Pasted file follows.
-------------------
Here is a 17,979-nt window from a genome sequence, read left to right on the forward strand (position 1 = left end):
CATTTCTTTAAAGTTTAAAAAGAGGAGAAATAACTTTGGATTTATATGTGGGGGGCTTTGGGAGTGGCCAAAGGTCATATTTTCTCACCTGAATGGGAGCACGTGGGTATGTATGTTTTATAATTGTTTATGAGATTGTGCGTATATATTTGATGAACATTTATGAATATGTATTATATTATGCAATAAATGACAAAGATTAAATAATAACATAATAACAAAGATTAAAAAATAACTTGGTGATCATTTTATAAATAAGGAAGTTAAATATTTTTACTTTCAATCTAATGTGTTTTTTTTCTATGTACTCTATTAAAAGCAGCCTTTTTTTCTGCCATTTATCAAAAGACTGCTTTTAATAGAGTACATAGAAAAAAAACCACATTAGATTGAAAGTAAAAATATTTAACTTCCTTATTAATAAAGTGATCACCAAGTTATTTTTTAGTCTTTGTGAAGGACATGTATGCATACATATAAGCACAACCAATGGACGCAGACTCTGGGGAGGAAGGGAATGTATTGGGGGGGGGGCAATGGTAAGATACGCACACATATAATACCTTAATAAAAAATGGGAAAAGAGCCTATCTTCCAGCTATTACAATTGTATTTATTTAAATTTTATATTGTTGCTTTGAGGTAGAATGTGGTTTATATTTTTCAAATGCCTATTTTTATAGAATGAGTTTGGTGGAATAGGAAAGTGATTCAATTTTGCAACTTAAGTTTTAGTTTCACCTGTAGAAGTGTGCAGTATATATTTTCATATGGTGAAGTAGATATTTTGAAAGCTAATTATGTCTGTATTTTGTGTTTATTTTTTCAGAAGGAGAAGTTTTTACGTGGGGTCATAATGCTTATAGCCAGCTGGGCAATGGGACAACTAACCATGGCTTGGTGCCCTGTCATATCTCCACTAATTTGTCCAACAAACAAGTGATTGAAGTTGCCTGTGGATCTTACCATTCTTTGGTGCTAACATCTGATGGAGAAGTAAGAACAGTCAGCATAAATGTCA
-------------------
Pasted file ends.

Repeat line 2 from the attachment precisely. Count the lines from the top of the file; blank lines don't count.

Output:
CATTTCTTTAAAGTTTAAAAAGAGGAGAAATAACTTTGGATTTATATGTGGGGGGCTTTGGGAGTGGCCAAAGGTCATATTTTCTCACCTGAATGGGAGCACGTGGGTATGTATGTTTTATAATTGTTTATGAGATTGTGCGTATATATTTGATGAACATTTATGAATATGTATTATATTATGCAATAAATGACAAAGATTAAATAATAACATAATAACAAAGATTAAAAAATAACTTGGTGATCATTTTATAAATAAGGAAGTTAAATATTTTTACTTTCAATCTAATGTGTTTTTTTTCTATGTACTCTATTAAAAGCAGCCTTTTTTTCTGCCATTTATCAAAAGACTGCTTTTAATAGAGTACATAGAAAAAAAACCACATTAGATTGAAAGTAAAAATATTTAACTTCCTTATTAATAAAGTGATCACCAAGTTATTTTTTAGTCTTTGTGAAGGACATGTATGCATACATATAAGCACAACCAATGGACGCAGACTCTGGGGAGGAAGGGAATGTATTGGGGGGGGGGCAATGGTAAGATACGCACACATATAATACCTTAATAAAAAATGGGAAAAGAGCCTATCTTCCAGCTATTACAATTGTATTTATTTAAATTTTATATTGTTGCTTTGAGGTAGAATGTGGTTTATATTTTTCAAATGCCTATTTTTATAGAATGAGTTTGGTGGAATAGGAAAGTGATTCAATTTTGCAACTTAAGTTTTAGTTTCACCTGTAGAAGTGTGCAGTATATATTTTCATATGGTGAAGTAGATATTTTGAAAGCTAATTATGTCTGTATTTTGTGTTTATTTTTTCAGAAGGAGAAGTTTTTACGTGGGGTCATAATGCTTATAGCCAGCTGGGCAATGGGACAACTAACCATGGCTTGGTGCCCTGTCATATCTCCACTAATTTGTCCAACAAACAAGTGATTGAAGTTGCCTGTGGATCTTACCATTCTTTGGTGCTAACATCTGATGGAGAAGTAAGAACAGTCAGCATAAATGTCA